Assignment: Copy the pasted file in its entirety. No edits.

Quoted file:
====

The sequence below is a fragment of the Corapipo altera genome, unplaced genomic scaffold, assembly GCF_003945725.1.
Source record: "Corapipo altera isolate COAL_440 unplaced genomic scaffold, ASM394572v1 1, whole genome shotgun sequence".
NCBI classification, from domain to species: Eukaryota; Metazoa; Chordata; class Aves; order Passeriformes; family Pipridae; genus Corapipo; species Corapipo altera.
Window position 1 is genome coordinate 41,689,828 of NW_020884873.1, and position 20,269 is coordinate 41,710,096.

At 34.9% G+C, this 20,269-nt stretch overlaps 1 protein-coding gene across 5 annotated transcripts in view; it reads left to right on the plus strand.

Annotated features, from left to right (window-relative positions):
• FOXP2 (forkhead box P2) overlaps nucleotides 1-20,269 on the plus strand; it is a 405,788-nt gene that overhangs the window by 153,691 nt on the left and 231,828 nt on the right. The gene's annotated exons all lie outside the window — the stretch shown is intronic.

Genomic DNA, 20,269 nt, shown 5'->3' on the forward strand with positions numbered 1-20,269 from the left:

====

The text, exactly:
The sequence below is a fragment of the Corapipo altera genome, unplaced genomic scaffold, assembly GCF_003945725.1.
Source record: "Corapipo altera isolate COAL_440 unplaced genomic scaffold, ASM394572v1 1, whole genome shotgun sequence".
NCBI classification, from domain to species: Eukaryota; Metazoa; Chordata; class Aves; order Passeriformes; family Pipridae; genus Corapipo; species Corapipo altera.
Window position 1 is genome coordinate 41,689,828 of NW_020884873.1, and position 20,269 is coordinate 41,710,096.

At 34.9% G+C, this 20,269-nt stretch overlaps 1 protein-coding gene across 5 annotated transcripts in view; it reads left to right on the plus strand.

Annotated features, from left to right (window-relative positions):
• FOXP2 (forkhead box P2) overlaps nucleotides 1-20,269 on the plus strand; it is a 405,788-nt gene that overhangs the window by 153,691 nt on the left and 231,828 nt on the right. The gene's annotated exons all lie outside the window — the stretch shown is intronic.

Genomic DNA, 20,269 nt, shown 5'->3' on the forward strand with positions numbered 1-20,269 from the left: